Flower Magazine

JUL-AUG 2018

Browse "flower" to learn techniques from established and up-and-coming designers, be inspired by the floral decor of weddings, galas, and flower and garden shows, and infuse your lifestyle with chic floral fashion and home decor.

Issue link: http://digital.flowermag.com/i/993257

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Page 36 of 91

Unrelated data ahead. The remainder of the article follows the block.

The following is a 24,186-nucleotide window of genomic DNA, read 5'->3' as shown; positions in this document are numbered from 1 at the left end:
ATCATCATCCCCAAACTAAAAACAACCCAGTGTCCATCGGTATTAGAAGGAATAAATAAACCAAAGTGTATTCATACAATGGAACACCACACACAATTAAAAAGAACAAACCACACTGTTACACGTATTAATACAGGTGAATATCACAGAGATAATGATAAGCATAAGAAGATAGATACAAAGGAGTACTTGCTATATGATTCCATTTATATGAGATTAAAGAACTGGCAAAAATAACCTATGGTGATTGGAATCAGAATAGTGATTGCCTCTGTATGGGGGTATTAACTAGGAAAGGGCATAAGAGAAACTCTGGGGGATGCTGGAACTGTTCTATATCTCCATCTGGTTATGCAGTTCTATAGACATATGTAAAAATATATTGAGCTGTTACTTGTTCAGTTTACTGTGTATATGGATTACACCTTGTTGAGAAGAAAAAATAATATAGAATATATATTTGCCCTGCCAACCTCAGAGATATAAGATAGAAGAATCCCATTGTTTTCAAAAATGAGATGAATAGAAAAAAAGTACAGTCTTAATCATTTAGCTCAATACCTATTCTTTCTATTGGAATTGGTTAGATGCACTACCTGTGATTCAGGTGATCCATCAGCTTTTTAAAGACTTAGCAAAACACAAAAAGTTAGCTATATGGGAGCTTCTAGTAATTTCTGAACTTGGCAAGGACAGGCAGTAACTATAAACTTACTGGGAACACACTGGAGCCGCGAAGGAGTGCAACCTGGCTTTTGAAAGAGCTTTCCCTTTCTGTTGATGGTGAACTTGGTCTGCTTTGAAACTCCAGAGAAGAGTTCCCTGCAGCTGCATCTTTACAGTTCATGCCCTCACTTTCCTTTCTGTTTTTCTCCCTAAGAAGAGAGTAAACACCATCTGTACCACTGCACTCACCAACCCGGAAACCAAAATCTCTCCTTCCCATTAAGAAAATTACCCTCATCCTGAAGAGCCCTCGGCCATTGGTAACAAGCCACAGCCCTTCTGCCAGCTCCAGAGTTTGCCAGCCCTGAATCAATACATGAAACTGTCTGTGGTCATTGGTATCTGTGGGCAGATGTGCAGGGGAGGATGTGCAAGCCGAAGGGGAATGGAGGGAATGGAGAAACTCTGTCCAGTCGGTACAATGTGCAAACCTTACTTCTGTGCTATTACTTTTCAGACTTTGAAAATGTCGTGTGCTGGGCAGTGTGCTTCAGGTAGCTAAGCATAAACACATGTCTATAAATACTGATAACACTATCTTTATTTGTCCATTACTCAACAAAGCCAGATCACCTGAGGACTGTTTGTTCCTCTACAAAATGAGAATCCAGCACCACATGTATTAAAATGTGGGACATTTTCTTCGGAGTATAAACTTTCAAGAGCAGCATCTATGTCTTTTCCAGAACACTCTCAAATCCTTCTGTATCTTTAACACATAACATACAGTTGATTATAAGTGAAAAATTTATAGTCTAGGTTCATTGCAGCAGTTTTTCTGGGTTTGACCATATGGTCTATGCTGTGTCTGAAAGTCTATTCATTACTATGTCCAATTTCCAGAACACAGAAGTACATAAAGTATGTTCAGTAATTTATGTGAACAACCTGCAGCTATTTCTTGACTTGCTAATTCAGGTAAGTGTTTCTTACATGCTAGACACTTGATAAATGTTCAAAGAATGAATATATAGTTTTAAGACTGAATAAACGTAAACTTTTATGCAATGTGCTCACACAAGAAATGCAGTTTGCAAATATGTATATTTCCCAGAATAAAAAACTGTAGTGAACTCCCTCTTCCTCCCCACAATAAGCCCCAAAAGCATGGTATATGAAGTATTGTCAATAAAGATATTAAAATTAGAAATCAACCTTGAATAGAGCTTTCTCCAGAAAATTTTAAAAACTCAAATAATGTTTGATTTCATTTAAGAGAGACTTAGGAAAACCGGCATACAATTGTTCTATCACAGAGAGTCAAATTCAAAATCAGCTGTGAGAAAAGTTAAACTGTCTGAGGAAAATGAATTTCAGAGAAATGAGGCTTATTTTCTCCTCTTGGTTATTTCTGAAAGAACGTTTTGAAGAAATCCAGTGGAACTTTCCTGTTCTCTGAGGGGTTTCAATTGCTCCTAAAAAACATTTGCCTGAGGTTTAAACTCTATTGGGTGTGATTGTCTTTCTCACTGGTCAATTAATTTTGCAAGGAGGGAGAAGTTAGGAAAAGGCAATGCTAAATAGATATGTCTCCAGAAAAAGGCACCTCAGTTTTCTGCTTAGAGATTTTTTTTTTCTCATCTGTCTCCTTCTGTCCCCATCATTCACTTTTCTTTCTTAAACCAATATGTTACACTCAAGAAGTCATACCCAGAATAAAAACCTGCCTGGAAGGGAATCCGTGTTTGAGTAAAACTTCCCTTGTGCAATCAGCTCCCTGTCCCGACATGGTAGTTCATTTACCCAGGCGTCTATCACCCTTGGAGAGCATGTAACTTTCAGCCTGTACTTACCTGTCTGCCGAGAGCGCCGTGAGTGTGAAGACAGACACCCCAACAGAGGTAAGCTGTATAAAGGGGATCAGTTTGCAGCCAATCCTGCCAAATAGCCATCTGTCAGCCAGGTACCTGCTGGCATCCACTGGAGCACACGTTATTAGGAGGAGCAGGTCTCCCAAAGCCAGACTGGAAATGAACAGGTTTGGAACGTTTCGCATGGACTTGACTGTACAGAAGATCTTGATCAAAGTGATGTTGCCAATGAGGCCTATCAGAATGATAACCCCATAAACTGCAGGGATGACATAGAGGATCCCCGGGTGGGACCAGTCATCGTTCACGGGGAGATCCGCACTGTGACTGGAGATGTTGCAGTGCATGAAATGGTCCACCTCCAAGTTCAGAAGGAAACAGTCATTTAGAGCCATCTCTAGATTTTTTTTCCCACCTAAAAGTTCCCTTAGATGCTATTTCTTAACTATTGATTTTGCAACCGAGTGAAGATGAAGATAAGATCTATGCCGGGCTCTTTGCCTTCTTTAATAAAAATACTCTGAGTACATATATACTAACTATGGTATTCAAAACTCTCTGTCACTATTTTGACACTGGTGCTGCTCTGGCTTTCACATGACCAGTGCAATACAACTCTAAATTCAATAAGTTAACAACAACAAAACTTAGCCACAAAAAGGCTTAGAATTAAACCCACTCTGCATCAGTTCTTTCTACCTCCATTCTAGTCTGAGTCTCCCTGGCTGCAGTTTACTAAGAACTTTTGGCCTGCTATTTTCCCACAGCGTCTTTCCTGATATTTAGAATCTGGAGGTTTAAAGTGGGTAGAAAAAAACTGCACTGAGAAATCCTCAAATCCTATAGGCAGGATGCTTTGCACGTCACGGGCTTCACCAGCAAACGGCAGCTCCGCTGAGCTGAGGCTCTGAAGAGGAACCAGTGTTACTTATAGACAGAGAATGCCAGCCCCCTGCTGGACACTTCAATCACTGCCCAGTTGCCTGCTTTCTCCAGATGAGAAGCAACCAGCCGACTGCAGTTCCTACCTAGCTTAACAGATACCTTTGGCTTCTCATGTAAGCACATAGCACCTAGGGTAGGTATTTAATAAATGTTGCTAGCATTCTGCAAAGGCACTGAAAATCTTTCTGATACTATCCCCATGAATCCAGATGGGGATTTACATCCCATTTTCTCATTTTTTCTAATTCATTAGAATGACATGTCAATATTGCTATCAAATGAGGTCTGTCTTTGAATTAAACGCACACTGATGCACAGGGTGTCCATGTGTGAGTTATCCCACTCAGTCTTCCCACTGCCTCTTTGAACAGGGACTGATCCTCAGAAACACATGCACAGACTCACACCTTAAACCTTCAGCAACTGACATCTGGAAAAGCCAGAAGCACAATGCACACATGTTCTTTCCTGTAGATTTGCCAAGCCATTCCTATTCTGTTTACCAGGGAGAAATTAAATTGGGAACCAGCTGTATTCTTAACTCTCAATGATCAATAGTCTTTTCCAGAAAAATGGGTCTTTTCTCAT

2 1 3 2 | Form a ball with floral wire, and stick it into the container. I start with the thickest, woody stems first— the pieris, mountain ash, and tropical foliage. Create the frame of the arrange- ment, while also crisscrossing the stems in the container to give it strength. 6 | So far, the tones are all the same, but the roses add a different note. Stick the blooms low, and keep them together to create depth. Before adding, cut off the thorns. It doesn't have to be all of them— just enough on the bottom so that they slide into the wire easily. Finally, add a few smaller dahlias to add volume. 4 | Add one of the dahlias. Stick the largest one in low, keeping it just above the line of the vase, but make sure the placement looks natural. Then go back and include lighter elements with the cosmos. I like to group a few of these smaller blooms together so that the eye has a place to rest. 1 | Use cosmos, dahlias, pieris, 'Distant Drums' garden roses, Queen Anne's lace, tropical foliage, mountain ash, bunny tail, and various grasses. I wanted to use mostly neutrals with just a pop of color. 5 | Bring some texture with wild grasses and bunny tail. These are so California—I often pick them from the side of the road. Keep grasses tall and asymmetrical in the design while also looking for holes to fill. 3 | Add the Queen Anne's lace, following the line of the branches. I love how delicate this flower is. It can also create height and fill in some of the negative space if you cut it at all different lengths. 5 4 6 My rule with finding holes in arrangements is that if you think there is one, then it's probably there. Don't overthink it. —NATALIE BOWEN J U LY/A U G U S T 2 0 1 8 | 35 For more information, see Sources, page 84

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